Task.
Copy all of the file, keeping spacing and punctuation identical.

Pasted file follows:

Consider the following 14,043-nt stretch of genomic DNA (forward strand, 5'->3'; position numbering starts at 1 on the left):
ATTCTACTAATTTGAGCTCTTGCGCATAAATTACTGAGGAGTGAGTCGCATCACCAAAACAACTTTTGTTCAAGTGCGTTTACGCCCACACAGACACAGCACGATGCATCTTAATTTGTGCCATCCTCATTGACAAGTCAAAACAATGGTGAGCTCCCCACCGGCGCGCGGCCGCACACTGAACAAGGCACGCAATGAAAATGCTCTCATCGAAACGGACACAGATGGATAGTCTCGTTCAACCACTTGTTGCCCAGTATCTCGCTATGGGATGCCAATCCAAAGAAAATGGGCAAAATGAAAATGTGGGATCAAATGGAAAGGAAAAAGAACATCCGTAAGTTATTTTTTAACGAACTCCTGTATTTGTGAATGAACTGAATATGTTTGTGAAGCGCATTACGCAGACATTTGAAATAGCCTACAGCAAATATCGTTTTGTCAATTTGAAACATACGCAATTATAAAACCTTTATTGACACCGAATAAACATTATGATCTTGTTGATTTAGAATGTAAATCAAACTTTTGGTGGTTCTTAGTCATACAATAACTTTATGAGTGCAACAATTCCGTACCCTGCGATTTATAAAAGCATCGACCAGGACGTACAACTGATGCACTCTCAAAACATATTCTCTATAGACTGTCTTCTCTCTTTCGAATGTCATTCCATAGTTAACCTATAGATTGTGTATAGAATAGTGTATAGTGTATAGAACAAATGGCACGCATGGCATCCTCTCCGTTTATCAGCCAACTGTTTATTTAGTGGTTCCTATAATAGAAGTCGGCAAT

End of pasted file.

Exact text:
Consider the following 14,043-nt stretch of genomic DNA (forward strand, 5'->3'; position numbering starts at 1 on the left):
ATTCTACTAATTTGAGCTCTTGCGCATAAATTACTGAGGAGTGAGTCGCATCACCAAAACAACTTTTGTTCAAGTGCGTTTACGCCCACACAGACACAGCACGATGCATCTTAATTTGTGCCATCCTCATTGACAAGTCAAAACAATGGTGAGCTCCCCACCGGCGCGCGGCCGCACACTGAACAAGGCACGCAATGAAAATGCTCTCATCGAAACGGACACAGATGGATAGTCTCGTTCAACCACTTGTTGCCCAGTATCTCGCTATGGGATGCCAATCCAAAGAAAATGGGCAAAATGAAAATGTGGGATCAAATGGAAAGGAAAAAGAACATCCGTAAGTTATTTTTTAACGAACTCCTGTATTTGTGAATGAACTGAATATGTTTGTGAAGCGCATTACGCAGACATTTGAAATAGCCTACAGCAAATATCGTTTTGTCAATTTGAAACATACGCAATTATAAAACCTTTATTGACACCGAATAAACATTATGATCTTGTTGATTTAGAATGTAAATCAAACTTTTGGTGGTTCTTAGTCATACAATAACTTTATGAGTGCAACAATTCCGTACCCTGCGATTTATAAAAGCATCGACCAGGACGTACAACTGATGCACTCTCAAAACATATTCTCTATAGACTGTCTTCTCTCTTTCGAATGTCATTCCATAGTTAACCTATAGATTGTGTATAGAATAGTGTATAGTGTATAGAACAAATGGCACGCATGGCATCCTCTCCGTTTATCAGCCAACTGTTTATTTAGTGGTTCCTATAATAGAAGTCGGCAAT